Figure 3. A . Photomicrograph of a section through the center of the PMBSF of a normal P8 rat stained
with an antibody specific for the EphA5 receptor. Areas of high immunoreactivity conform
to a vibrissae-like distribution with intervening areas of reduced immunostaining corresponding to the septal regions of the barrelfield.
B. No vibrissae-like immunoreactivity pattern is evident when the primary antibody was omitted during processing. Scale bar equals 500 mm.
Figure 4. A. Flattened tangential section through layer IV of the PMBSF taken from a P8 rat showing ephrin-A2 immunoreactivity arrayed in a barrel pattern. Note the reduced immunoreactivity in the interbarrel septa.
B. Coronal section through VPM of a P8 rat showing ephrin-A2 immunoreactivity in this
nucleus. Note the reduced immunoreactivity in the adjacent POm region. C. Flattened tangential section through layer IV of S-I taken from a P8 rat showing
ISH with a riboprobe complementary to ephrin-A2 mRNA. Note the reduced signal for
this probe within the PMBSF and a marked increase in the hybridization signal (arrows)
in the region of the PMBSF border. D. ISH staining with the ephrin-A2 riboprobe in a coronal section through VPM showing
a strong hybridization signal within this nucleus and a marked reduction of staining
in the adjacent POm region. Scale bar equals 750 µm.
Electrophysiology, Anterograde and retrograde fiber labeling techniques, Immunohistochemistry, Western blots, Production and application of polyclonal and monoclonal antibodies, In situ hybridization, Antisense silencing of gene expression, Tissue culture techniques.
Stojic, A.S., Lane, R.D., Killackey, H.P. and Rhoades, R.W. -2000- Suppression of Hindlimb Inputs to S-I Forelimb-Stump Representation of Rats with Neonatal Forelimb Removal: GABA Receptor Blockade and Single Cell Responses. J. Neurophys. 83:3377-3387.
Young-Davies, C.L., Bennett-Clarke, C.A., Lane, R.D. and Rhoades, R.W. -2000- Selective Facilitation of the Serotonin (1B) Receptor Causes Disorganization of Thalamic Afferents and Barrels in Somatosensory Cortex of Rat. J. Comp. Neurol. 425:130-138.
Stojic, A.S., Lane, R.D. and Rhoades, R.W. -2001- Intracortical Pathway Involving Dysgranular Cortex Conveys Hindlimb Inputs to the S-I Forelimb-Stump Representation of Neonatally Amputated Rats. J. Neurophys. 85:407-413.
Lane, R.D., Rizk, T., Chiaia, N.L., Mooney, R.D. and Rhoades, R.W. -2002- Effects of Alterations of the Vibrissae-Related Organization of Thalamocortical Axons upon the Organization and Outgrowth of Intracortical Connections in the Barrelfield of the Rat. Somatosen. Mot. Res. 19:125-129.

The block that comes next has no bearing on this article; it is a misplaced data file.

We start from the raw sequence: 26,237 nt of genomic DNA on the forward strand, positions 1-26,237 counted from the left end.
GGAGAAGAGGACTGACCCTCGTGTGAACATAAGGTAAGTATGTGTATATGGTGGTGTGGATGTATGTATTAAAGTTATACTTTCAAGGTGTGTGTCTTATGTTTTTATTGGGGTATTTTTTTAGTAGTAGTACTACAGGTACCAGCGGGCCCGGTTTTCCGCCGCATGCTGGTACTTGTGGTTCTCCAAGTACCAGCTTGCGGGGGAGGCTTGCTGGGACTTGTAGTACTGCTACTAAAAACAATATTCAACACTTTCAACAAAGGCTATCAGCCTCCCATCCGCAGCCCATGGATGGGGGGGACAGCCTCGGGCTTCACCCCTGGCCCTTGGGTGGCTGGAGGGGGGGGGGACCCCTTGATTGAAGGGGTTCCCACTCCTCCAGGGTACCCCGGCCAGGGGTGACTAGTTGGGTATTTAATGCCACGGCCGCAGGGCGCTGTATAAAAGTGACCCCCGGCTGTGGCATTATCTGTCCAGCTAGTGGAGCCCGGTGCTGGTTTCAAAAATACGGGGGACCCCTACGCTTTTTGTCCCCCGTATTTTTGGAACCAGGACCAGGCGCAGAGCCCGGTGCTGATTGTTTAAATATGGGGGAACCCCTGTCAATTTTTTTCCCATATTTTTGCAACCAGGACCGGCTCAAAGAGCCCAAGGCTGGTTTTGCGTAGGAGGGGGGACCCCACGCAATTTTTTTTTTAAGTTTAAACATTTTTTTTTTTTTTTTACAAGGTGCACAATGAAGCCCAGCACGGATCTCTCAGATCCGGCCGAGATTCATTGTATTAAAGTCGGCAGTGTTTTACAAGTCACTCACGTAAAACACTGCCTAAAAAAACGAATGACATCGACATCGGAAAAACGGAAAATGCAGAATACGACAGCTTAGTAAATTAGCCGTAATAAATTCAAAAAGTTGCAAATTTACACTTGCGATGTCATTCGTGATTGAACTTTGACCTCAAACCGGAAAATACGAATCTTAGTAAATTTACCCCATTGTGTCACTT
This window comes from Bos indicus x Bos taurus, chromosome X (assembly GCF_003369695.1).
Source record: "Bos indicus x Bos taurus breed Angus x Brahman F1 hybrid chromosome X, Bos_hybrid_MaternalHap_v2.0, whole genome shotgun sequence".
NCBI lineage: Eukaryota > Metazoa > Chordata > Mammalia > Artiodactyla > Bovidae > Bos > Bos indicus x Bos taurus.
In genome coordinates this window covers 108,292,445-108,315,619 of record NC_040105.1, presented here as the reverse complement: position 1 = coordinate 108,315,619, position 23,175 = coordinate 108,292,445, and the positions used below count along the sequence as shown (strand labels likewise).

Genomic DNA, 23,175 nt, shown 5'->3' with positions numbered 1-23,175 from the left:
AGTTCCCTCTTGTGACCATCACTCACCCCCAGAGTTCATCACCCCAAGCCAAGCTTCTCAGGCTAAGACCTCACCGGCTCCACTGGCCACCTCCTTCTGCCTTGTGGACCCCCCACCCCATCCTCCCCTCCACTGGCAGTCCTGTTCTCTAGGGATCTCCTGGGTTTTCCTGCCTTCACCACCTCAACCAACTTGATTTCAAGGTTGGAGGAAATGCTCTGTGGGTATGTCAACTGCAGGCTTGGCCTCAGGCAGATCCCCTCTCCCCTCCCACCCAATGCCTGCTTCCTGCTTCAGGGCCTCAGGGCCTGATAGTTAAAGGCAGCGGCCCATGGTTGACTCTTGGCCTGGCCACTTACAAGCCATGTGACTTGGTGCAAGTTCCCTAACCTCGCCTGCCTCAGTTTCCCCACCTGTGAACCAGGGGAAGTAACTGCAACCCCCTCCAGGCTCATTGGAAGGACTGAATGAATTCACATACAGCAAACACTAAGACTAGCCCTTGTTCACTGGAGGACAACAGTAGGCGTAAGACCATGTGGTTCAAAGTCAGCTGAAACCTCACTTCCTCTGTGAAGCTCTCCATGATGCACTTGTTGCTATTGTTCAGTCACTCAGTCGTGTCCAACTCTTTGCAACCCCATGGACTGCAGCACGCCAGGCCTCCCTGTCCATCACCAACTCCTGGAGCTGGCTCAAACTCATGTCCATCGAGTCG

Kesterson, K,L., Lane, R.D. and Rhoades, R.W. -2002- Effects of Elevated Serotonin Levels on Patterns of GAP-43 Expression During Barrel Development in Rat Somatosensory Cortex. Brain Res. Dev. Brain Res. 139:167-174.
Bowlus, T.H., Lane, R.D., Stojic, A.S., Johnston , M., Pluto, C.P., Chan, M., Chiaia, N.L.and Rhoades, R.W. -2003- Comparison of Reorganization on the Somatosensory System in Rats that Sustained Forelimb Removal as Neonates and as Adults. J.Comp. Neurol. 465:335-348.
Pluto, C.P., Lane, R.D., Chiaia, N.L., Stojic, A.S. and Rhoades, R.W. -2003- Role of Development in Reorganization of the SI Forelimb-Stump Representation in Fetally, Neonatally, and Adult Amputated Rats. J. Neurophys. 90:1842-1851.
Pluto CP, Lane R.D, Rhoades RW. -2004- Local GABA Receptor Blockade Reveals Hindlimb Responses in the SI Forelimb-Stump Representation of Neonatally Amputated Rats. J Neurophysiol. 92:372-379.
Pluto CP, Chiaia NL, Rhoades RW, Lane R.D. -2005- Reducing contralateral SI activity reveals hindlimb receptive fields in the SI forelimb-stump representation of neonatally amputated rats. J Neurophysiol. 94:1727-1732.
Lane R.D, Chiaia NL, Kesterson KL, Rhoades RW, Mooney RD. -2006- Boundary-limited serotonergic influences on pattern organization in rat sensory cortex. Neurosci Lett. 395:165-169.